“We conclude that partisan gerrymandering claims present political questions beyond the reach of the federal courts. Federal judges have no license to reallocate political power between the two major political parties, with no plausible grant of authority in the Constitution, and no legal standards to limit and direct their decisions.” That was Chief Justice Roberts explaining the 5-4 decision in which the Supreme Court ruled that partisan gerrymandering is beyond the reach of federal courts. (Yes it sucks, but no, it’s not our problem…) Justice Kagen led the dissent: “Of all the times to abandon the court’s duty to declare the law, this was not the one.”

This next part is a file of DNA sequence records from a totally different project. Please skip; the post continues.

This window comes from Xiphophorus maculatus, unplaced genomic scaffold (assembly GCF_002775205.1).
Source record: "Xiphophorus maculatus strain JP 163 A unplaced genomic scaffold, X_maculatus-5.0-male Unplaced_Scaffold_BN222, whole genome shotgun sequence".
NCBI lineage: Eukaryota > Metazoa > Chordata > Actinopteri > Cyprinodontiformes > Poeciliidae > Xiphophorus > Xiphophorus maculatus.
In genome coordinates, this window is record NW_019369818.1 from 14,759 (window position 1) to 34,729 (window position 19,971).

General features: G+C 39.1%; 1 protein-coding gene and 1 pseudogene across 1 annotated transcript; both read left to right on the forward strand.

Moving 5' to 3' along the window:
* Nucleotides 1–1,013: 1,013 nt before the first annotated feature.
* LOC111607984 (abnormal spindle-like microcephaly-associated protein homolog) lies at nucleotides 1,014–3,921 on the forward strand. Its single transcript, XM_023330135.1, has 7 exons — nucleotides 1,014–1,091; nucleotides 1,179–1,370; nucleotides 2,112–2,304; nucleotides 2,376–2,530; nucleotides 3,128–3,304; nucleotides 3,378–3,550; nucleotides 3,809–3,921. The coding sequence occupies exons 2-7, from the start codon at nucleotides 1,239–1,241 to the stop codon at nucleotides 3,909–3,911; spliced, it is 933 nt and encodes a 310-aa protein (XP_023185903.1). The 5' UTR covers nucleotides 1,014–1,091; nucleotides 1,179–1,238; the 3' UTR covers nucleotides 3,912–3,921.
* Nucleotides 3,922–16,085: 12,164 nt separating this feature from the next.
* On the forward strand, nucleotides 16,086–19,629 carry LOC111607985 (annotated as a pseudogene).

+ In another closely watched (and close) decision, the Court blocked a citizenship question from the Census, largely because the proponents weren’t compelling (or honest) about their reasons for adding it. Roberts wrote that the Court “cannot ignore the disconnect between the decision made and the explanation given.” (I wish we could apply that rule more broadly across the political spectrum.) Once again, the decision was 5-4. It’s amazing, from the courts to the court of public opinion, just how many monumental decisions come down to the opinion of a single person.